The head of the Barbados Private Sector Association sees becoming a father at an “older” age as not a disadvantage, but rather an advantage in the sense that while he placed much focus on building his career in his younger years, he is now in a position to pay attention to the needs of his daughters and centre all important decisions around them.

“If you have kids when you are older, you need to rest a little bit more; but you have lots of time and you have lots of patience. So I am lucky that I became a father when I was older. I am lucky that I have options. I have a fantastic wife and a lot of family help.

“But there is no more important job I have than that of raising those girls and raising them right. When you are making the choice of ‘What should I be doing now?’, you usually defer to “What does my family need from me now?’.

“Do I need to go out to this party, or do I need to sit at home with the family? A lot of the decisions we make are really about what they need. They are not going to be here forever. These little ones are only going to be little for a certain amount of time. They are going to be big a lot longer than they are going to be little.”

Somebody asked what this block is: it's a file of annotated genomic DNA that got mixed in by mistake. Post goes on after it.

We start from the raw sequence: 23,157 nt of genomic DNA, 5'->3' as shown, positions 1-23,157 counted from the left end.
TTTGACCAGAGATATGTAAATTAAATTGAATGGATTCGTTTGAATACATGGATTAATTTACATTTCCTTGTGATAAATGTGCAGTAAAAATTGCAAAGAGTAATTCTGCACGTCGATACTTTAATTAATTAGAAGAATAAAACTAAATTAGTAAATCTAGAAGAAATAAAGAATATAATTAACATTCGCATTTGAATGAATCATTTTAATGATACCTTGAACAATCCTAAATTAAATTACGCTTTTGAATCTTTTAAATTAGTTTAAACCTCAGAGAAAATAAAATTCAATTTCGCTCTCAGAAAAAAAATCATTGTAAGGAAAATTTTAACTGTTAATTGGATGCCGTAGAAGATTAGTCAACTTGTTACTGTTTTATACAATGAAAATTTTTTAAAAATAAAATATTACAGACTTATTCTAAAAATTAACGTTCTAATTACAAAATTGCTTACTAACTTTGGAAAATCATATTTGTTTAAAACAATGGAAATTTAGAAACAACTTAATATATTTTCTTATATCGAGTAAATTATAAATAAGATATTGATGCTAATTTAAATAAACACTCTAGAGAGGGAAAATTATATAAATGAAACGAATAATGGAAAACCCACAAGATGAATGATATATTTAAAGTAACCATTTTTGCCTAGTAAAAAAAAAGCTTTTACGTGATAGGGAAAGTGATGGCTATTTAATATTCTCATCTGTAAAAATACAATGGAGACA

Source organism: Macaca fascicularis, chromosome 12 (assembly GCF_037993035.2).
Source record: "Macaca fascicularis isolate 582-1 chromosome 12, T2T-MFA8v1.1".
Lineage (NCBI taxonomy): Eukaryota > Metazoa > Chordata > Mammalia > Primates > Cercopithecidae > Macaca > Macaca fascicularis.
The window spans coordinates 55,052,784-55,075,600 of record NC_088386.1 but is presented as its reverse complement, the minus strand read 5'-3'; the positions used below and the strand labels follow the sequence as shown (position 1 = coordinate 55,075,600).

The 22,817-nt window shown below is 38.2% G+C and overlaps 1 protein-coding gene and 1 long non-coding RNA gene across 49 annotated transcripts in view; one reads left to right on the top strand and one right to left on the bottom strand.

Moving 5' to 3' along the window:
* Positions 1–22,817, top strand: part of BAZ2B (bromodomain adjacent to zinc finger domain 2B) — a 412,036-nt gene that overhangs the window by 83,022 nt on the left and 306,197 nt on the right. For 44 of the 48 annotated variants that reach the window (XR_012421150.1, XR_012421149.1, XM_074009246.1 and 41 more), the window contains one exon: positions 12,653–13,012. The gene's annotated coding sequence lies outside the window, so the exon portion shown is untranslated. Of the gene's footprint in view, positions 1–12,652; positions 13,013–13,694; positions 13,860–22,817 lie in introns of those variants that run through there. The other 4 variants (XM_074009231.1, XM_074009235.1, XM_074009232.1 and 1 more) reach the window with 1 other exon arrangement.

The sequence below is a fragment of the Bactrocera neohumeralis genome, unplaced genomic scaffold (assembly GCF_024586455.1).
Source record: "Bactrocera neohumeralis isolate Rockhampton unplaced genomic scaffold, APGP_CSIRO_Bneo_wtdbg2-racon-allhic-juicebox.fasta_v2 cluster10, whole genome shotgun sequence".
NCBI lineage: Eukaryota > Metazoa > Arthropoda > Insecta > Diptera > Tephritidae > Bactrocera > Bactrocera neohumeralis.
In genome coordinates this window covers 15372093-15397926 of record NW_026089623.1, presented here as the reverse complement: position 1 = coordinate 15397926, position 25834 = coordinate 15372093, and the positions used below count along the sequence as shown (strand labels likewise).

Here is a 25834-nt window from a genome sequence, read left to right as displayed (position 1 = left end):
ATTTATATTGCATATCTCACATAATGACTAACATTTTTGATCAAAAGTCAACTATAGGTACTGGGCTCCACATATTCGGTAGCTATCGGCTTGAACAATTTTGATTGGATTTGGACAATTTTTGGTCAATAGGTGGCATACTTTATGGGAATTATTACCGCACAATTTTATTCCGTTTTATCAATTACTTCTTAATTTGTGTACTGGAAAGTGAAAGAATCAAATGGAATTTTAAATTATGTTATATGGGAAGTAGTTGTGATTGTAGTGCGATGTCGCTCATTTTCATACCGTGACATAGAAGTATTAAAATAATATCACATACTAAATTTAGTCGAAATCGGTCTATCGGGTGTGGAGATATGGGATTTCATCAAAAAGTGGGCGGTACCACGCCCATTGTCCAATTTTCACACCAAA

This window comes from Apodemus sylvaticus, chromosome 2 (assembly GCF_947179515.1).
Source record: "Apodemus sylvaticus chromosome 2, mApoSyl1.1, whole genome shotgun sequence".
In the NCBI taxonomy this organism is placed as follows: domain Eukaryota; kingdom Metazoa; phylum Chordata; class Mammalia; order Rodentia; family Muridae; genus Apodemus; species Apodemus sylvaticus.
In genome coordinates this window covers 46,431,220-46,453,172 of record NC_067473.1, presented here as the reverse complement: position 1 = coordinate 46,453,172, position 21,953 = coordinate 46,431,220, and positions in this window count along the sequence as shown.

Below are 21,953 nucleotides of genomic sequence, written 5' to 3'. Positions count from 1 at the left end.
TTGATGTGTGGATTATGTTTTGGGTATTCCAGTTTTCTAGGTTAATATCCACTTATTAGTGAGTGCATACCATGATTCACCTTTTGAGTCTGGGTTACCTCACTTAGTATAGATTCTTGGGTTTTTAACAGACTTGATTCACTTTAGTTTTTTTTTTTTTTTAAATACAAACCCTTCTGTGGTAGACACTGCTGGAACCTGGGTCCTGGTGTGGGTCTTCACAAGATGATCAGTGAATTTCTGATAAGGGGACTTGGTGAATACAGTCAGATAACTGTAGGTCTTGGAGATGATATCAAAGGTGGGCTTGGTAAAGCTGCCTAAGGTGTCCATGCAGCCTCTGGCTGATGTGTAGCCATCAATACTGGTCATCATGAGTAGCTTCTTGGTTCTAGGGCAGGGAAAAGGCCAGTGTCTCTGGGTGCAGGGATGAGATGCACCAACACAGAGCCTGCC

Like most loyal and dedicated fathers, McDonald prays and hopes for the best for his offspring, especially when the time comes for them to leave the comfort of his home and make their way into the world to build their own lives.

The dad wants his girls to fully experience life as it unfolds for them. Already, McDonald plans on taking them to political and town hall meetings to hear the different views there are about what is going on in their country from the greats of our day.

“I want for them to grow up in a world where they do not have to think about being a woman . . . that they are just a human being. I want them to grow up in a world where people don’t think they have the right to abuse them because of their sex, or their race, or their height, or their weight . . . . I am really concerned about how we think women should be in our society.

“We talk about equal rights and so on, but yet we seem to like to murder women. We like to beat them; we like to manipulate and control them. We like to decide what jobs they can and cannot have, and how much they can and cannot earn . . . .

“I would like my girls to grow up in an environment where that’s not the case.”